December 2011 - Posts

Azure Service Bus EAI/EDI December 2011 CTP – Content Based Routing
18 December 11 03:11 PM | wmmihaa

In this blog post we are going look at how to manage routing in the new Azure ServiceBus EAI CTP.

As a scenario, I’m going to send a request for information (RFI) to some of my fellow MVP’s. To do that, I’m going to create a One-Way Xml Bridge, to receive the messages. After receiving the RFI message I tend to route it to one of three queues.

1. Create a ServiceBus project

If you haven’t already downloaded the SDK, you can do this here. After you’ve installed the SDK, you can sign in to the labs environment using a Windows Live ID.

Open Visual Studio 2010, and select Create Project. In the list of project templates, select ServiceBus, and Enterprise Application Integration. Give it a name and click Ok.

1

2. Create a Message Type

Right-click the project and select Add->New Item. At this time there are two types of artifacts you can add; Schemas and Maps. Select Schema and sett an appropriate name. In my case I set the name to RFI.xsd. Continue building up your schema. Notice, you don’t have to promote any nodes as you’d have to do in BizTalk.

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3. Designing the Bridge

Double-click the BridgeConfiguration.bcs and drag a Xml One-Way Bridge from the toolbox to the canvas. This is going to be your entry point to your process, similar to a Receive Location in BizTalk. Set the name appropriately, and notice the Router Address which is going to be your endpoint in Azure ServiceBus.

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4. Add Queues

As stated before, the incoming RFI message is going to be routed to any of the three queues. You might not your message relayed to a queue, and could there for use any of the other Destinations such as Relay- or External Service EndPoints. Either way, the principle of routing is the same.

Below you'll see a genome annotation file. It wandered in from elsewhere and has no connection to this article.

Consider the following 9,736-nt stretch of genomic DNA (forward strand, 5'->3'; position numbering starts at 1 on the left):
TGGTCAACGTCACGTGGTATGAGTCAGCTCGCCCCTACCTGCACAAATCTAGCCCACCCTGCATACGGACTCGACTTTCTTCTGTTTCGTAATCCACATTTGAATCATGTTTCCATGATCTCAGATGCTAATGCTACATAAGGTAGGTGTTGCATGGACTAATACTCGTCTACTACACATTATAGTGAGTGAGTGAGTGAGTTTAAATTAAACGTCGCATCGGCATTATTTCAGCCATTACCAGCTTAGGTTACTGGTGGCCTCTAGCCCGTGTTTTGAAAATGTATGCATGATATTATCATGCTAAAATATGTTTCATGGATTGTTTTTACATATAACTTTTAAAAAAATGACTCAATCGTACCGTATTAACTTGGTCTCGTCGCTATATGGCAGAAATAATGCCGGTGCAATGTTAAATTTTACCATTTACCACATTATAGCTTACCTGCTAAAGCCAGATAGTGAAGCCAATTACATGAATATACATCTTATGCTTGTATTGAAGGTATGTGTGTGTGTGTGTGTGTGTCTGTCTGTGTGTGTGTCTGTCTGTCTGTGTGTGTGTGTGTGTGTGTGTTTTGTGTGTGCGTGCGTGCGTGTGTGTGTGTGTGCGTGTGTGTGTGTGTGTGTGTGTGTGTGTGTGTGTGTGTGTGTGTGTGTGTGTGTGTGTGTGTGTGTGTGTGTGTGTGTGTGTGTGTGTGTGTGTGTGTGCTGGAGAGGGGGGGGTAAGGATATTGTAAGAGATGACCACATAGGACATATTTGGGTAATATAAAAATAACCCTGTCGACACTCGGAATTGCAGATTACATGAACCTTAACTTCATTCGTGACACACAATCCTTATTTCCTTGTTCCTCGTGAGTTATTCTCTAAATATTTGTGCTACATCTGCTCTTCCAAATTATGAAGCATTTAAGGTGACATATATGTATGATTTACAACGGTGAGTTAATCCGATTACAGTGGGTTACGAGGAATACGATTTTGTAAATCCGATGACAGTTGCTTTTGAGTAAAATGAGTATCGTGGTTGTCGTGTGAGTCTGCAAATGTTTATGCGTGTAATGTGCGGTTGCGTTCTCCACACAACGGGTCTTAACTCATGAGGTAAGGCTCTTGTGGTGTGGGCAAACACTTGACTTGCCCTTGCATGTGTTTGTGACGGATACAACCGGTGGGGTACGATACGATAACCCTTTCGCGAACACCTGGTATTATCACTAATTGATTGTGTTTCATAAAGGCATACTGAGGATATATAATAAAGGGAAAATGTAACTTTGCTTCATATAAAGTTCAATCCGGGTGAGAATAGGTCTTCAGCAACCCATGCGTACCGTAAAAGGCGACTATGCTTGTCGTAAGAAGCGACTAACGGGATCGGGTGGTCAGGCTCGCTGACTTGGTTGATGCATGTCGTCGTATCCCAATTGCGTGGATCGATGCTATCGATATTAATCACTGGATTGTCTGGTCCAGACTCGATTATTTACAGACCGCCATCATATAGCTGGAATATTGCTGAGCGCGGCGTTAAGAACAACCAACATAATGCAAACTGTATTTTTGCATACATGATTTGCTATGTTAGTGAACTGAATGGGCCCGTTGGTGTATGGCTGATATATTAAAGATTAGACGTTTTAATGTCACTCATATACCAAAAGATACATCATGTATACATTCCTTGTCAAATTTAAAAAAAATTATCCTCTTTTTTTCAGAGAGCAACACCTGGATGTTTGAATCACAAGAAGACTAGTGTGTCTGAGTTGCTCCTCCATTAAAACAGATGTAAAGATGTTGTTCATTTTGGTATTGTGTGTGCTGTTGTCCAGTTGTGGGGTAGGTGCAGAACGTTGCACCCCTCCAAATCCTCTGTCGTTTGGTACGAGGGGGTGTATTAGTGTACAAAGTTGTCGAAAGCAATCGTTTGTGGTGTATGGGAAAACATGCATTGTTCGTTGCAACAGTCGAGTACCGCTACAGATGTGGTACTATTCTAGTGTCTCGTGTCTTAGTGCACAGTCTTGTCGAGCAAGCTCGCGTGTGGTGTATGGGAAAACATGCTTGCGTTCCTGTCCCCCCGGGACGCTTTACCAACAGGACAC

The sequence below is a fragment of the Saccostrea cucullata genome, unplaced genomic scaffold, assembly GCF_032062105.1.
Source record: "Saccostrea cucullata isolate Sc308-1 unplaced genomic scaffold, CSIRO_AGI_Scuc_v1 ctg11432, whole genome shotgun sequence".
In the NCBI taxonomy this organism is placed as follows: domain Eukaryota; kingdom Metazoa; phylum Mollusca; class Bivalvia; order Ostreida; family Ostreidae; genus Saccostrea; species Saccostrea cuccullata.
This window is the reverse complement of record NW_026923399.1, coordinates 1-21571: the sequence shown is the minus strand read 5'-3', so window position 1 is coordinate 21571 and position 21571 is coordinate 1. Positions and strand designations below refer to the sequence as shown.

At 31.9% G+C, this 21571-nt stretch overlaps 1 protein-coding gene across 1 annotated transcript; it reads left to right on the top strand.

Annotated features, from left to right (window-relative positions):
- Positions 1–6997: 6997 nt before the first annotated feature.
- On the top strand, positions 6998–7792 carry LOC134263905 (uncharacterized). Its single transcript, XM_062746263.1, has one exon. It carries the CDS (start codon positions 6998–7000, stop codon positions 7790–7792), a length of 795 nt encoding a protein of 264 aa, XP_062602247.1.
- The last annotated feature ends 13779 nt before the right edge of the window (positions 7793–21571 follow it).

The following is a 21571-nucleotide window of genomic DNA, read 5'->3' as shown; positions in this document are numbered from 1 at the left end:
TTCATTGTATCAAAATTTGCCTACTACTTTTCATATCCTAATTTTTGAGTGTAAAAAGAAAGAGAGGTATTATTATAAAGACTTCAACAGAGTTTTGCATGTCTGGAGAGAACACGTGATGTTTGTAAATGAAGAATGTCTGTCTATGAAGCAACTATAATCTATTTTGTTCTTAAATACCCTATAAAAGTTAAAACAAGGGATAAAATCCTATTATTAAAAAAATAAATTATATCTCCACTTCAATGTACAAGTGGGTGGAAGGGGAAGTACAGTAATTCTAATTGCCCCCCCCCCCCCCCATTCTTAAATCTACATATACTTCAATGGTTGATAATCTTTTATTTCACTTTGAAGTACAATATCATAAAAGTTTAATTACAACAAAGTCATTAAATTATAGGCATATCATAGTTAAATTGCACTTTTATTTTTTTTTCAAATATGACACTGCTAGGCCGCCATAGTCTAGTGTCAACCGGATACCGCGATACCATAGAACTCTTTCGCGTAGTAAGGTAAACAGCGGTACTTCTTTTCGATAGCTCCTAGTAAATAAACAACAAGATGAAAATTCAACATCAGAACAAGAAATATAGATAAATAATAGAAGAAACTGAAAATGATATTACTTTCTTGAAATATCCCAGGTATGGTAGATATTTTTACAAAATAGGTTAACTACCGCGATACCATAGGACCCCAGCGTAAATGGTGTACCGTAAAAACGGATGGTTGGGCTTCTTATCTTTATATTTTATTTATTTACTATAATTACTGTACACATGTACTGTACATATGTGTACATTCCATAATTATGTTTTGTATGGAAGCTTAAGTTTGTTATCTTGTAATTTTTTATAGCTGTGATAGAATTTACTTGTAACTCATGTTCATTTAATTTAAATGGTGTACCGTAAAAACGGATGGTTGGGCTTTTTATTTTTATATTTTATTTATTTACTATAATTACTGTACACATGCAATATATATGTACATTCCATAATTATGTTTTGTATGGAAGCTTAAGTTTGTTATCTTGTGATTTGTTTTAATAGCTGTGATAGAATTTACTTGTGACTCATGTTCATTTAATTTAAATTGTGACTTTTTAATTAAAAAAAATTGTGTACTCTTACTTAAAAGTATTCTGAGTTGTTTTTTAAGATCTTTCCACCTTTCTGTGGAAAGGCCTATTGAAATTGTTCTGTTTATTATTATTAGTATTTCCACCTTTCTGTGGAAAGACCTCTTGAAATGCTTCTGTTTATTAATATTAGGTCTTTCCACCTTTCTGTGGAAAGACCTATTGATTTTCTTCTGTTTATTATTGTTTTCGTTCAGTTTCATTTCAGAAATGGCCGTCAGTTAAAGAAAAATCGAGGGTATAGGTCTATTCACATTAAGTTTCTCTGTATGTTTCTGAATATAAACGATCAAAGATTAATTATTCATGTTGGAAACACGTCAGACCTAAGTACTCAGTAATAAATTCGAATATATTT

Connect the Bridge with all Destinations.

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5. Configure the Bridge

Next we’ll define the incoming message type(s). Double-click your Bridge (ReceiveRFI in my case). Click the plus button in the Message Types stage. Select the Message Type you created earlier, and click the arrow button on the right.

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6. Enrich the Message

This is the interesting step, where we are going to promote some fields in the payload so that we can route on these in the next step.

First open your schema and select the node you care to use for routing (in my case Receive). Copy the Instance XPath from the Property window.

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Then double-click the Bridge, select either of the Enrich stages, and then click the Property Definition button in the Property window. There are two Enrich stages, as you might be using a Transformation, in which case you might want to promote fields from either the original message or the transformed message.

For more information about transformations, have a look at Kent’s post.

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Set the Type to XPath, and paste the XPath expression in the Identifier text box. Select the Message Type and set the name of the property. Finish be setting the data type and click the Add button (+). Close the dialog by clicking the Ok button.

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7. Set the routing conditions

As you have promoted your property (or properties), you’re now ready to set the Filter Conditions on each of the Connectors. Select one of the selectors and type the Filter in the Property window. Eg. receiver=’SteefJan’ or customerId=1234.